We have devised a series of experimental approaches that will identify the most active CRISPR nucleases and DNA target sites for programmed killing, engineer bacteriophage delivery vehicles that can efficiently deliver CRISPR to a large fraction of clinical isolates, and evaluate the efficacy of the most promising therapeutic candidates in mouse infection models. Once demonstrated, the resulting optimised CRISPR antimicrobials will represent a large leap forward for the development of novel antimicrobials against Klebsiella, and they will provide a framework to develop similar antimicrobials against other high-priority pathogens associated with multidrug resistance.

Project partners

  • Chase Beisel, Helmholtz Centre for Infection Research, Germany (Coordinator)
  • Udi Qimron, Tel-Aviv University, Israel
  • David Bikard, Pasteur Institute, France
  • Sylvain Brisse, Pasteur Institute, France
  • Strowig Till, Helmholtz Centre for Infection Research, Germany

Multidrug-resistant bacterial infections are increasingly common, and the trickling pipeline of new antibiotics can do little to stem the tide. Instead, entirely new types of antibiotics are needed. One promising avenue involves CRISPR. CRISPR is best known for genome editing and a means to reverse genetic diseases. However, this same tool also be used to eliminate multidrug resistant pathogens while sparing commensal bacteria inhabiting our bodies. Early work highlighted the promise of these CRISPR antimicrobials, yet it remains a fledgling technology that requires further development before being ready for the clinic.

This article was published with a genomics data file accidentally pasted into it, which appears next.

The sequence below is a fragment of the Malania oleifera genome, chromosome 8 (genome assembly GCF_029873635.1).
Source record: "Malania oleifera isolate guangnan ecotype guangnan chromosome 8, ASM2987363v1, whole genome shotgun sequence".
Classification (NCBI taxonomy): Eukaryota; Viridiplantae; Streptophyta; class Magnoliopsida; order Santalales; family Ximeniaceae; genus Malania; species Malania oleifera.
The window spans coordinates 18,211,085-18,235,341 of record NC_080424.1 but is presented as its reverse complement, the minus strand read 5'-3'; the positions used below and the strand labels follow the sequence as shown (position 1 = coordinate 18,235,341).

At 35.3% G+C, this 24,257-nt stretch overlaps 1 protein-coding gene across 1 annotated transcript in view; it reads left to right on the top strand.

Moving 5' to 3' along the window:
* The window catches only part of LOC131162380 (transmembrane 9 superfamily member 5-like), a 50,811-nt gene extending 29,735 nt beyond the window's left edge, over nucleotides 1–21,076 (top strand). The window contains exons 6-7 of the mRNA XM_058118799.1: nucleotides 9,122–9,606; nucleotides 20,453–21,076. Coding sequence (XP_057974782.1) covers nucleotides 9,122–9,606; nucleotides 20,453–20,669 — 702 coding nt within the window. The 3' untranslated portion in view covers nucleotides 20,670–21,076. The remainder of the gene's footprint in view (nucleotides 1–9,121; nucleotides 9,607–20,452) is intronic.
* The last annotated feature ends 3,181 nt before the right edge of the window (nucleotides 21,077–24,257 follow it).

Through funding from JPIAMR, we are developing CRISPR antimicrobials against Klebsiella pneumoniae, a major cause of multidrug resistant infections worldwide. These pathogens often spread in hospitals and can be resistant to virtually every antibiotic at our disposal. Our goals are to deliver CRISPR to these bacteria using bacterial viruses called bacteriophages and ensure CRISPR can eliminate cells carrying antibiotic resistance. Toward this goal, we have assembled a team of experts in CRISPR biology and technologies, bacteriophage engineering, and Klebsiella. The team has been engineering bacteriophages as vehicles to deliver the CRISPR cargo to different Klebsiella strains found in hospitals. We have also been identifying the best CRISPR enzymes that eradicate cells with target sequences.